Please use this identifier to cite or link to this item: http://hdl.handle.net/10321/3090
Title: A framework to support academically 'at risk' students to enhance student success : a Faculty of Health Sciences case study
Authors: Cruickshank, Gillian 
Issue Date: 2018
Abstract: Aim: The aim of this study was to determine the efficacy of the Faculty of Health Sciences’ referral and support system in relation to student preparedness, need and academic progress and to design a transferable framework to support students who are academically at-risk. Methods: Within the context of a case study, an embedded mixed methods research design was used. The qualitative strand consisted of recorded interviews with students who had been through the Faculty’s referral system for academic support. Interviews were transcribed and coded into themes and sub-themes. Activity Theory was utilised as the theoretical framework. The quantitative strand focused on historical cohort data in relation to throughput, success and drop-out rates. The data represented two time periods under study: 2007-2009 (pre-intervention) and 2012-2014 (post/ongoing-intervention). The Mann Whitney U test was used to compare differences between the two student samples. A bivariate correlation analysis of the data was followed by a trend analysis; subsequently the slopes test was used to determine if there was a significant difference in the slopes for pre- and post/ongoing-intervention trend lines. Results: Various themes and sub-themes emerged indicating that students were underprepared for university-level study. Students expressed that they had difficulty in making the transition from high school to university. At school they learned to remember for replication, whereas the expectation at university was that they would learn for understanding and application. Managing the various time demands in relation to the volume and complexity of their course of study, together with their personal and family life, was a major obstacle. The students expressed that English as the language of learning was problematic when it was not their home-language. The Faculty of Health Sciences referral system for student academic support was regarded with mixed feelings when they were first referred, however the students acknowledged that on reflection it was what they needed to assist them to overcome their academic difficulties. The participants in this study further articulated that the support they had received kept them from dropping out. Analysis of the historical student cohort data revealed that the drop-out rate for the FHS is decreasing much quicker than before the support system intervention was implemented. This is significant in that it statistically supports the stated experiences of the participating students that being referred for academic support helped them to remain in their course of study. Tensions were revealed in the FHS activity system, primarily in relation to what the students (Subject: academically at-risk) were not prepared for at university (Object: articulation gap and transition). Other tensions included those between the referred students and the AD personnel and methods (Community and Tools), as well as amongst the Community members in relation to roles and communication (Division of Labour). Conclusions: This research study elicited rich data from students indicating that the Faculty of Health Sciences referral support programme was effective in assisting students to make better academic progress. Students articulated that the programme had helped them to remain in the course of study instead of dropping out, and that many of their peers had been similarly assisting. The retention of students reported qualitatively was supported by quantitative data that showed a decrease in the drop-out rate over time that was not by chance.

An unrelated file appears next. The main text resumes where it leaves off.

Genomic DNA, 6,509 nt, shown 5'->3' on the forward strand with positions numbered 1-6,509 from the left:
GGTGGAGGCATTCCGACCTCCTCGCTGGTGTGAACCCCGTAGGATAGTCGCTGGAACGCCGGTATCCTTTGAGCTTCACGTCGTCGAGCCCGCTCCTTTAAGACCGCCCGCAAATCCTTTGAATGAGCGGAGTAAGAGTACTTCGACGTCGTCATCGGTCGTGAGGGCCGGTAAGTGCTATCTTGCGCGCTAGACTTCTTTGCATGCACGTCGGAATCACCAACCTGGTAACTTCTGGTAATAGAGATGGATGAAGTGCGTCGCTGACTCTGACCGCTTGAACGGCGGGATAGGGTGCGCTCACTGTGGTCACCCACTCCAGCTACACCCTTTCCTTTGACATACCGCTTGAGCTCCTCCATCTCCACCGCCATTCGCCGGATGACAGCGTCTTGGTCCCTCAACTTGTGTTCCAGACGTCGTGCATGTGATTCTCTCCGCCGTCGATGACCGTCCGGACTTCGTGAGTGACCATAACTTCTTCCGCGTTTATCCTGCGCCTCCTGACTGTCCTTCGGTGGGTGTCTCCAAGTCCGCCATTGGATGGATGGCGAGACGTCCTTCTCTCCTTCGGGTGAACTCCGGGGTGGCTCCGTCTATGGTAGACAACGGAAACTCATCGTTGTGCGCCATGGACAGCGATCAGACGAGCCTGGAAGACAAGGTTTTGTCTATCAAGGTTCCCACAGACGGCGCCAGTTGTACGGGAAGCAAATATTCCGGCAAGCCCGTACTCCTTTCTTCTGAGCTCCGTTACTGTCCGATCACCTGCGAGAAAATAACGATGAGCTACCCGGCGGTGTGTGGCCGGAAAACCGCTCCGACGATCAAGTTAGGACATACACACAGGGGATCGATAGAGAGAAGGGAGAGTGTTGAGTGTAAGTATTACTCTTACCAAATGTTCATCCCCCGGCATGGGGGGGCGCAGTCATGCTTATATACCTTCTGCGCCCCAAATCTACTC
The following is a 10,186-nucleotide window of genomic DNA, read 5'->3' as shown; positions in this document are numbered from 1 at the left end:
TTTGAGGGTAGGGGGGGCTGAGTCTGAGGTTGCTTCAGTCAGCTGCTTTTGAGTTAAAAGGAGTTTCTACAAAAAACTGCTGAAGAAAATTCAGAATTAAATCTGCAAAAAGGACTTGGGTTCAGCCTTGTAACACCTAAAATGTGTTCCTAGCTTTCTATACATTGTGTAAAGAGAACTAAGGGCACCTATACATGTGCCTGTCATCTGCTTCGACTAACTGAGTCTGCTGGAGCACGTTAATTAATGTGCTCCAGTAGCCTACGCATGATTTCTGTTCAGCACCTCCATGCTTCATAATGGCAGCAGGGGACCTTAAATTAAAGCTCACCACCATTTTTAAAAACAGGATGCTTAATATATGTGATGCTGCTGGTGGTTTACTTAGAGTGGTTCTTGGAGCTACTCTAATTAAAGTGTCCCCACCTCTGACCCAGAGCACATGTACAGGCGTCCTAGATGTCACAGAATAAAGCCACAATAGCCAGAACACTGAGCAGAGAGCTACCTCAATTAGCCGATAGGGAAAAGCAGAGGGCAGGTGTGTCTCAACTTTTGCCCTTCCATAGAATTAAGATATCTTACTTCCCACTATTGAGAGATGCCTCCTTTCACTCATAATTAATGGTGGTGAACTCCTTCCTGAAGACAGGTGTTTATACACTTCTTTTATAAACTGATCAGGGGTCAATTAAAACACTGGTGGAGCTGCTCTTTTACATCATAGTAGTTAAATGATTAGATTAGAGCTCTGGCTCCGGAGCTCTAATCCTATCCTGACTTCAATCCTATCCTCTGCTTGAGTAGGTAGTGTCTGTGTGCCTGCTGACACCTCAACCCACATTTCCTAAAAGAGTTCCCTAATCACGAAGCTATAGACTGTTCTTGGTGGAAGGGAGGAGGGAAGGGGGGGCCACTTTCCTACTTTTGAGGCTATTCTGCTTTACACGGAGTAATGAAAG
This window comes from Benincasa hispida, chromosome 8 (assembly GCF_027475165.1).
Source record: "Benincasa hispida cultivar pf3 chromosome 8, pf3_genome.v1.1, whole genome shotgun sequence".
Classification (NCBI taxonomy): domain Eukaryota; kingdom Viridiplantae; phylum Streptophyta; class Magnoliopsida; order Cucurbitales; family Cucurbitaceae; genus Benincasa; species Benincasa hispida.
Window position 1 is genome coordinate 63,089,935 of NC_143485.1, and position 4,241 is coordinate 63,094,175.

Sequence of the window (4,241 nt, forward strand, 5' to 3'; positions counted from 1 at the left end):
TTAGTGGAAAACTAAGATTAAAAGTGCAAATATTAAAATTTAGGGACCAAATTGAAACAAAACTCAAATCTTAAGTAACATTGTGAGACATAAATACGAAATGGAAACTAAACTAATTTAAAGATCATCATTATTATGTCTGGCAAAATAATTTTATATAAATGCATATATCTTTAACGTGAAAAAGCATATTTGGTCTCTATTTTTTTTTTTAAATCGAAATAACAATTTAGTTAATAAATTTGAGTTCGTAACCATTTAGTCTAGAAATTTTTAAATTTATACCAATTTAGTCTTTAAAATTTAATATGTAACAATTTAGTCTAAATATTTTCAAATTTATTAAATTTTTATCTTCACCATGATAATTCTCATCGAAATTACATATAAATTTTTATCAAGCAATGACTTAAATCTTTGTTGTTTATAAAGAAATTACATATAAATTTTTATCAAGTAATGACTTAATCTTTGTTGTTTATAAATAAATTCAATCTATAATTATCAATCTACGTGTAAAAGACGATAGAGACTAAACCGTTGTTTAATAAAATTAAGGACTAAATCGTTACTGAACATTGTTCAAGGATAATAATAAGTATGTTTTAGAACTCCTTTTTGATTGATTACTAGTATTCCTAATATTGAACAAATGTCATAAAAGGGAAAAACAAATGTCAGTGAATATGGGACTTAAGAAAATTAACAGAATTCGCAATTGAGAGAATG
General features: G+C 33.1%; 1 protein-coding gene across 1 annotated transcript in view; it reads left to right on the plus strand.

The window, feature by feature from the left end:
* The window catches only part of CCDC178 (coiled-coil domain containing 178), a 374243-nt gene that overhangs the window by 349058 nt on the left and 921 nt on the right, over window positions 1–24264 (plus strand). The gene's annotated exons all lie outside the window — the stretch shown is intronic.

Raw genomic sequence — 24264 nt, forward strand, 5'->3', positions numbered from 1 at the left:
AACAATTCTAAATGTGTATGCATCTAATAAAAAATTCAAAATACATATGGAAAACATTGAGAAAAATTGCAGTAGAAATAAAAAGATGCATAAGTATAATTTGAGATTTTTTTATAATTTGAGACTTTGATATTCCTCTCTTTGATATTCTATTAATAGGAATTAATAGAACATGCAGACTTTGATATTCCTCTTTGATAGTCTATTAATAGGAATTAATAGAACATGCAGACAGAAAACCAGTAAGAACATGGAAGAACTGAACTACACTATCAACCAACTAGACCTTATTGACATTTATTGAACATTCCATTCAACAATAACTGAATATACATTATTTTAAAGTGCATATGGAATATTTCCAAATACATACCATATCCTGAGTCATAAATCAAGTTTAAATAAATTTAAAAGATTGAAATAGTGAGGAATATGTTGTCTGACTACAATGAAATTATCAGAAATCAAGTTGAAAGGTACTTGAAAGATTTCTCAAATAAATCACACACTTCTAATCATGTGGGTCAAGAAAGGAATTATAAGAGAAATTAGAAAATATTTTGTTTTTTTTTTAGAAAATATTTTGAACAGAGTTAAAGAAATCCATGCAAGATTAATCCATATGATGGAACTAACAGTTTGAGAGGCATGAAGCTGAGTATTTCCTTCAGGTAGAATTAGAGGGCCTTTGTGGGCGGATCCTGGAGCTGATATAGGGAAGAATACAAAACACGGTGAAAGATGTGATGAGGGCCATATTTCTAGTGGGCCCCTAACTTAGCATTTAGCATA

Description: Submitted in fulfillment of requirements of the Ph.D.: Health Sciences, Durban University of Technology, Durban, South Africa, 2018.
URI: http://hdl.handle.net/10321/3090
Appears in Collections:Theses and dissertations (Health Sciences)

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